Q: Existing homeowner credit: Must the new house cost more than the old house?
A: No. Thus, for example, individuals who move from a high cost area to a lower cost area who meet all eligibility requirements will qualify for the $6500 credit.
Q: I am an existing homeowner. On October 25, 2009, I signed a contract to purchase a new home. I have lived in my current home for more than 5 consecutive years and am within the new income limits. I will go to settlement on November 20. Do I qualify for the new $6,500 tax credit?
A: Yes. The existing homeowner credit went into effect for purchases after the date of enactment (Nov. 6, 2009). There is no reference to the date of contract for the new credit. The provision looks solely to the date of purchase, which is generally the date of settlement.
Q: I am a first-time homebuyer but was not within the prior income limits at the time I entered into my contract to purchase on October 30, 2009. I will be covered, however, by the new income limits. When I go to settlement, will I be eligible for a credit?
A: Yes. The new income limitations went into effect as soon as the President signed the bill. The income limit and other eligibility rules look to your status as of the date of purchase, which is the settlement date. So you should be eligible for the credit (or a portion of the credit if you’re within the phaseout range).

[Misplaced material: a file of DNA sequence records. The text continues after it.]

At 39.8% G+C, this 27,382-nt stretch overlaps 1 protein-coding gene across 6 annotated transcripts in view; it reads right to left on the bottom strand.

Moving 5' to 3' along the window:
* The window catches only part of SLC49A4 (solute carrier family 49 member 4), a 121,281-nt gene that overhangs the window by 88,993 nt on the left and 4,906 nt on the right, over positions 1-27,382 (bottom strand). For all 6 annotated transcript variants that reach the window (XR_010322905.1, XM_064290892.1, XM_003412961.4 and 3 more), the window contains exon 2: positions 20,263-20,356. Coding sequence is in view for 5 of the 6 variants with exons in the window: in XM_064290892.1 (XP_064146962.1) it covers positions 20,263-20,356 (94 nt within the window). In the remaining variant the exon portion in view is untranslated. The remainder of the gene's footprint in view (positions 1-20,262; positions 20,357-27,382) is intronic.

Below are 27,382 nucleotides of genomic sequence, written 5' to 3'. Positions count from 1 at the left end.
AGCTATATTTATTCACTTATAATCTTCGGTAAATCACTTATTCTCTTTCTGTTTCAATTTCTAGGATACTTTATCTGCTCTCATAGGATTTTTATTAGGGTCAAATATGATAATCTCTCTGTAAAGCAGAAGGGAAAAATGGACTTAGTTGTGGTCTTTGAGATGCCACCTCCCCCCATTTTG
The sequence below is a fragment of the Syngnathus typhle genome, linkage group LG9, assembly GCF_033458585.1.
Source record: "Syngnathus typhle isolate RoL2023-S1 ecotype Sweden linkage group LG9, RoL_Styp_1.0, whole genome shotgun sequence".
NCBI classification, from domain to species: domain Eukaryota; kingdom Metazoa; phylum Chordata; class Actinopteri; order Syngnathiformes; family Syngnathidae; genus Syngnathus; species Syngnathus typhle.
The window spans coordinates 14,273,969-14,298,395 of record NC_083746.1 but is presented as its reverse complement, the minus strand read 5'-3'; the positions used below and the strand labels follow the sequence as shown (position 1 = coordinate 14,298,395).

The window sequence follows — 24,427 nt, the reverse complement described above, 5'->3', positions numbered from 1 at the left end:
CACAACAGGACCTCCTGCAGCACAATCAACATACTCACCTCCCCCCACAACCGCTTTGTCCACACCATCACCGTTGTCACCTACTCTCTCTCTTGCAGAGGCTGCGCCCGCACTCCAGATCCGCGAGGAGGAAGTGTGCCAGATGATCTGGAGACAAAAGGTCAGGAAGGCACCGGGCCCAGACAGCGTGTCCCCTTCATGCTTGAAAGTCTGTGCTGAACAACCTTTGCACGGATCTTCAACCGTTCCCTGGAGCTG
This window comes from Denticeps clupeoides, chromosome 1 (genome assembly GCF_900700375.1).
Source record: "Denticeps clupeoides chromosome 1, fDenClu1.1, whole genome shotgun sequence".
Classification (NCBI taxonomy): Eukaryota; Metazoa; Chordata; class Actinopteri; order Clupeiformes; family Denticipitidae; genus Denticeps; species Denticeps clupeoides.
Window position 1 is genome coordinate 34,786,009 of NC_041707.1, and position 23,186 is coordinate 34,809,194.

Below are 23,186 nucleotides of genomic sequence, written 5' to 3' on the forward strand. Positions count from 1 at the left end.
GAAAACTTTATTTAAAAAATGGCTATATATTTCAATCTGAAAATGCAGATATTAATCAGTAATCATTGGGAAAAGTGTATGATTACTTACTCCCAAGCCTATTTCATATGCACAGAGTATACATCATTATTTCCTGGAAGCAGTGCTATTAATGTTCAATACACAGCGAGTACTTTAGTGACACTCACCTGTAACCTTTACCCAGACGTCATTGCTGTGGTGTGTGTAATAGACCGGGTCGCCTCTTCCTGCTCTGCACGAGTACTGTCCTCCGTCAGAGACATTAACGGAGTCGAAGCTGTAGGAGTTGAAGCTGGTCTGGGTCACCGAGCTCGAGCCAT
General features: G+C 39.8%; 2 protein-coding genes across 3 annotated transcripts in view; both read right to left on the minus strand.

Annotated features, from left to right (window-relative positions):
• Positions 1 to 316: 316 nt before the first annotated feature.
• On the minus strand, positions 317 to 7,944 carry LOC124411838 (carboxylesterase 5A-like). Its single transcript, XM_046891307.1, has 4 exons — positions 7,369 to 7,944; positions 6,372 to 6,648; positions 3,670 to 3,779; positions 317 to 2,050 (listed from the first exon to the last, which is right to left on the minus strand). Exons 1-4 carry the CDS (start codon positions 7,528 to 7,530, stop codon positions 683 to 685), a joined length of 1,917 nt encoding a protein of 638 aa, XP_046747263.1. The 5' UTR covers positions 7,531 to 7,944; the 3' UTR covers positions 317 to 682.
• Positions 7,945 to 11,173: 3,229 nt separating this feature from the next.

Q: I am an eligible existing homeowner. I have a fair amount of equity in my home. I have found a home with a nonnegotiable price of $825,000. Will I be able to use any of the $6,500 tax credit?
A: No. The $800,000 cap on the cost of the purchased home is firm at $800,000. Any amount above $800,000 makes the home ineligible for any portion of the credit. The $800,000 is an absolute ceiling.
Q: I owned my home for 10 years, but sold it two years ago year and have been renting since. If I purchase a home, will I be eligible for the $6,500 tax credit if I meet all the other eligibility tests?
A: Yes. Because you lived in the home for more than 5 consecutive years of the previous 8, you will qualify for the $6,500 credit. For example, say John and his wife bought a home in 2000 and lived there until 2008 when he got a divorce. Whether John has been renting or bought in the interim, he WOULD INDEED be eligible for the credit because he owned a home and occupied it as his principal residence for 5 consecutive years out of the last 8 years. The keyword here is “consecutive.” As long as he lived in that house for 5 years straight, what he did since then doesn’t impact eligibility.
Q: I am an eligible first-time homebuyer. I entered into a contract to purchase on November 1, 2009. Do I have to go to closing before December 1? How does the extension date affect me?
A: You do not have to close before December 1. Once the legislation was signed, it was as if the November 30 date had never existed. Therefore, so long as the binding contract is in place before April 30 and you close by July 1, you will be eligible for the credit.